Anonymous
Anonymous asked in Education & ReferenceHomework Help · 6 months ago

# Can a triangle have sides 7cm, 4cm, and 11cm?

Relevance

No.

7 + 4 is not greater than 11

so they fail the triangle inequality.

• Log in to reply to the answers
• If you laid out straws that were 4cm in line with one that was 7cm (tip to tip) and then the 11cm straw parallel with those (like two tracks) then there wouldn't be enough length from the 4 and 7 to make a gap away from the 11. Thus no triangle. If the 11cm were 11.5 then it would still be too long but if it were say, 10.5 cm then the 4 and 7 would be longer and could make a triangle.

• Log in to reply to the answers
• Triangle Inequality Theorem

The sum of the lengths of any two sides of a triangle is greater than the length of the third side.

So no, 4, 7, & 11 don't pass the criteria.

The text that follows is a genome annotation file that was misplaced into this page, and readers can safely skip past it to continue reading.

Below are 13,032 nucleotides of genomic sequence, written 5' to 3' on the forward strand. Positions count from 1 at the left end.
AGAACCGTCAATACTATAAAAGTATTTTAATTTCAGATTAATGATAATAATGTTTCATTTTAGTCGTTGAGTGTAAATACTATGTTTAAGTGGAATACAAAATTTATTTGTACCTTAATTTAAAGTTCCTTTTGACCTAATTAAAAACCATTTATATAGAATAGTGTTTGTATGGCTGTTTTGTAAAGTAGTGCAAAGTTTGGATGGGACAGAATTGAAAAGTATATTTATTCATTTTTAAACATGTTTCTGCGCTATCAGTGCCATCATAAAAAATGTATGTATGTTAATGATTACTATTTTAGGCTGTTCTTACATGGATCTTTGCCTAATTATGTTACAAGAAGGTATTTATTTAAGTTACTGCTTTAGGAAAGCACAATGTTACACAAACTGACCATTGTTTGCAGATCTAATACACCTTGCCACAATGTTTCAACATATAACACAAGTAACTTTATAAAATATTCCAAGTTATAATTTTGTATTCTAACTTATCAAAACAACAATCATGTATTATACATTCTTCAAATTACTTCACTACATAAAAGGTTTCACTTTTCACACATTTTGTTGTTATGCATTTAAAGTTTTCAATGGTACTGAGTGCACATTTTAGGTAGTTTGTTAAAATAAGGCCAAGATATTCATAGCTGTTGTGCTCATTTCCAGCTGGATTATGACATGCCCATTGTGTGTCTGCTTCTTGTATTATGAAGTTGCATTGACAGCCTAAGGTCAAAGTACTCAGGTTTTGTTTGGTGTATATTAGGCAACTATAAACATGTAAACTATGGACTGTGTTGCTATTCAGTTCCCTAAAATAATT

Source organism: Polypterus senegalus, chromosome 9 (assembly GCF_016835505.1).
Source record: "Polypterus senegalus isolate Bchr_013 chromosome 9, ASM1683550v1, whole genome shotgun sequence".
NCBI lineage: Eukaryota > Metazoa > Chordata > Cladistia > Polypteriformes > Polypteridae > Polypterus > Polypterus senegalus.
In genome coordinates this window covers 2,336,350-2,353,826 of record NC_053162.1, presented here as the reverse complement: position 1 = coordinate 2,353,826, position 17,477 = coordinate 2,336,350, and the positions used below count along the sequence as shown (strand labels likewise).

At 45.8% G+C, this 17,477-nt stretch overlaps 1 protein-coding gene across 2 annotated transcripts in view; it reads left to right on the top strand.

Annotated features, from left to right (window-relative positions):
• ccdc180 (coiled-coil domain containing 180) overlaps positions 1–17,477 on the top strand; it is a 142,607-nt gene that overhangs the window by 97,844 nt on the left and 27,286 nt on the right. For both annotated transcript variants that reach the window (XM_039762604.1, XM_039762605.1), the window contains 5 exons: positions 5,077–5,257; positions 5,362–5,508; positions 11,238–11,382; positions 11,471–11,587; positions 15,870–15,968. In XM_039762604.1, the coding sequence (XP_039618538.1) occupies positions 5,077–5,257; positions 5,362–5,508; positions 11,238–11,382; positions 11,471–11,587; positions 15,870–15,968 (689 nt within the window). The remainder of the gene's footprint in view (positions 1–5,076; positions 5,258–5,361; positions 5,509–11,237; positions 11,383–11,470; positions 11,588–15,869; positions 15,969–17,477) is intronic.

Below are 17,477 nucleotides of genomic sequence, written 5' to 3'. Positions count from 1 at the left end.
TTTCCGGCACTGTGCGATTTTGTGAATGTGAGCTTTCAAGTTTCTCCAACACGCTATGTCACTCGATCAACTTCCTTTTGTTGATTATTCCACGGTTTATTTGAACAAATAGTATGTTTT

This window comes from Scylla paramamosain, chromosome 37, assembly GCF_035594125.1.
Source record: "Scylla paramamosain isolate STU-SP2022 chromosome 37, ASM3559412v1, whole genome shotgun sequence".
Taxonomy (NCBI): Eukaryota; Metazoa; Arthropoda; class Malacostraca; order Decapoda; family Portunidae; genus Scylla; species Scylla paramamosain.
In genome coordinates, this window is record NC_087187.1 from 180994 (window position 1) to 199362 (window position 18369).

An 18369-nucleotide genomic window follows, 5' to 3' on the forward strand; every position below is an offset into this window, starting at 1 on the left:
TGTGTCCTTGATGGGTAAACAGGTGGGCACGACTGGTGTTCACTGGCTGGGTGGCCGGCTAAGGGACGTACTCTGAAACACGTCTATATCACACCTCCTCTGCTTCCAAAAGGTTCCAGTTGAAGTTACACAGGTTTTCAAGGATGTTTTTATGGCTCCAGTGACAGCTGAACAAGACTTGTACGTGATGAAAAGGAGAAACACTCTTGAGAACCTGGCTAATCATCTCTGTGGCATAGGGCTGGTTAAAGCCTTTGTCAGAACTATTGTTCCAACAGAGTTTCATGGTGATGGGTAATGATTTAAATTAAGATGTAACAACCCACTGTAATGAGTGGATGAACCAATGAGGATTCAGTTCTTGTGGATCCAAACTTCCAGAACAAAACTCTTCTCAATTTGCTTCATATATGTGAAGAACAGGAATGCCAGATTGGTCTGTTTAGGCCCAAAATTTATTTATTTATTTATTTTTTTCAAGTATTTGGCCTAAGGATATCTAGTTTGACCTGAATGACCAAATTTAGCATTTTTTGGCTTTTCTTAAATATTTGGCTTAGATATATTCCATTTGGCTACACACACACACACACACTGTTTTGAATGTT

• Log in to reply to the answers
• In plane geometry, any two sides of a triangle must be greater than the third side.

• Log in to reply to the answers
• no,not possible.

• Log in to reply to the answers
• No because the sum of its two smaller sides must be greater than its longest side.

• Log in to reply to the answers
• No. You'd just have a straight line of length 11 cm.

• Log in to reply to the answers
• not on a flat surface

• Log in to reply to the answers
• only a ' degenerate ' triangle......a line of length 11 cm

• Log in to reply to the answers
• No. The sum of the two smaller sides must be larger than the largest side.

If you line up the 7 cm side and the 4 cm side so they create a longer side, it is 11cm which would just sit on top of the 11 cm side.

• Log in to reply to the answers